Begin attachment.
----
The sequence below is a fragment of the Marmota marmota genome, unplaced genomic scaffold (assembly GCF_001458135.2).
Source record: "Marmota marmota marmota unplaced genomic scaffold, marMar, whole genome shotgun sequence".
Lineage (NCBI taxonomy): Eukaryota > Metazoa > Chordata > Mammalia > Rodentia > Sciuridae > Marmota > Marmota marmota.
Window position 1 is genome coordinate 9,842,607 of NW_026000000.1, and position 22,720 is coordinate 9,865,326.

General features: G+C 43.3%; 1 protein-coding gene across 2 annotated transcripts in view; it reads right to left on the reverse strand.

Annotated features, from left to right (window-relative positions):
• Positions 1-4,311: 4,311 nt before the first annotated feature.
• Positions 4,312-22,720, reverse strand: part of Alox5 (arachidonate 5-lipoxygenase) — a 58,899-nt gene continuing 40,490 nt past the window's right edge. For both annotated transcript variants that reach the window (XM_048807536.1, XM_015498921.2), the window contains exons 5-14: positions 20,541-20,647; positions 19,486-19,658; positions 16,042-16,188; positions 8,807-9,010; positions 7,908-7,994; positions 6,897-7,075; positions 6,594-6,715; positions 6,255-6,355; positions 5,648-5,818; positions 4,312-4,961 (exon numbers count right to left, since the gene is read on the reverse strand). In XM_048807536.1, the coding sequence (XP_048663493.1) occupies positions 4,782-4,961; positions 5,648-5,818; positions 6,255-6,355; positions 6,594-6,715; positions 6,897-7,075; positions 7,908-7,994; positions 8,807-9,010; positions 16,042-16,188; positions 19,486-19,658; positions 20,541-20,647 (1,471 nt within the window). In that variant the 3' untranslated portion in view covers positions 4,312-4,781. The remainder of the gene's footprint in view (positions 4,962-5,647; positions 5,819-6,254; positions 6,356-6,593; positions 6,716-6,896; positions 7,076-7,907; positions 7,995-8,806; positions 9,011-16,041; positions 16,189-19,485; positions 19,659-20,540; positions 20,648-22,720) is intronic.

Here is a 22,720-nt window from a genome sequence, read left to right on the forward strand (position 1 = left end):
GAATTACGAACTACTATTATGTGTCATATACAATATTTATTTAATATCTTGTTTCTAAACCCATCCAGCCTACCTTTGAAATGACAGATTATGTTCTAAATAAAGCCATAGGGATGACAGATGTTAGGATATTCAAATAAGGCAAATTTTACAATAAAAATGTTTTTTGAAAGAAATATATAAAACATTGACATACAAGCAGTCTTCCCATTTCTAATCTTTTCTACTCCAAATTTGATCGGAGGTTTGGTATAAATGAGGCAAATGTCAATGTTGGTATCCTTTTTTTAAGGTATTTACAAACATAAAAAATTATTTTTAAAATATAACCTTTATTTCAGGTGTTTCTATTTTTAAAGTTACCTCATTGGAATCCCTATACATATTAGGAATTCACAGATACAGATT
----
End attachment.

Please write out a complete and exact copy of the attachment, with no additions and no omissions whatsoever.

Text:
The sequence below is a fragment of the Marmota marmota genome, unplaced genomic scaffold (assembly GCF_001458135.2).
Source record: "Marmota marmota marmota unplaced genomic scaffold, marMar, whole genome shotgun sequence".
Lineage (NCBI taxonomy): Eukaryota > Metazoa > Chordata > Mammalia > Rodentia > Sciuridae > Marmota > Marmota marmota.
Window position 1 is genome coordinate 9,842,607 of NW_026000000.1, and position 22,720 is coordinate 9,865,326.

General features: G+C 43.3%; 1 protein-coding gene across 2 annotated transcripts in view; it reads right to left on the reverse strand.

Annotated features, from left to right (window-relative positions):
• Positions 1-4,311: 4,311 nt before the first annotated feature.
• Positions 4,312-22,720, reverse strand: part of Alox5 (arachidonate 5-lipoxygenase) — a 58,899-nt gene continuing 40,490 nt past the window's right edge. For both annotated transcript variants that reach the window (XM_048807536.1, XM_015498921.2), the window contains exons 5-14: positions 20,541-20,647; positions 19,486-19,658; positions 16,042-16,188; positions 8,807-9,010; positions 7,908-7,994; positions 6,897-7,075; positions 6,594-6,715; positions 6,255-6,355; positions 5,648-5,818; positions 4,312-4,961 (exon numbers count right to left, since the gene is read on the reverse strand). In XM_048807536.1, the coding sequence (XP_048663493.1) occupies positions 4,782-4,961; positions 5,648-5,818; positions 6,255-6,355; positions 6,594-6,715; positions 6,897-7,075; positions 7,908-7,994; positions 8,807-9,010; positions 16,042-16,188; positions 19,486-19,658; positions 20,541-20,647 (1,471 nt within the window). In that variant the 3' untranslated portion in view covers positions 4,312-4,781. The remainder of the gene's footprint in view (positions 4,962-5,647; positions 5,819-6,254; positions 6,356-6,593; positions 6,716-6,896; positions 7,076-7,907; positions 7,995-8,806; positions 9,011-16,041; positions 16,189-19,485; positions 19,659-20,540; positions 20,648-22,720) is intronic.

Here is a 22,720-nt window from a genome sequence, read left to right on the forward strand (position 1 = left end):
GAATTACGAACTACTATTATGTGTCATATACAATATTTATTTAATATCTTGTTTCTAAACCCATCCAGCCTACCTTTGAAATGACAGATTATGTTCTAAATAAAGCCATAGGGATGACAGATGTTAGGATATTCAAATAAGGCAAATTTTACAATAAAAATGTTTTTTGAAAGAAATATATAAAACATTGACATACAAGCAGTCTTCCCATTTCTAATCTTTTCTACTCCAAATTTGATCGGAGGTTTGGTATAAATGAGGCAAATGTCAATGTTGGTATCCTTTTTTTAAGGTATTTACAAACATAAAAAATTATTTTTAAAATATAACCTTTATTTCAGGTGTTTCTATTTTTAAAGTTACCTCATTGGAATCCCTATACATATTAGGAATTCACAGATACAGATT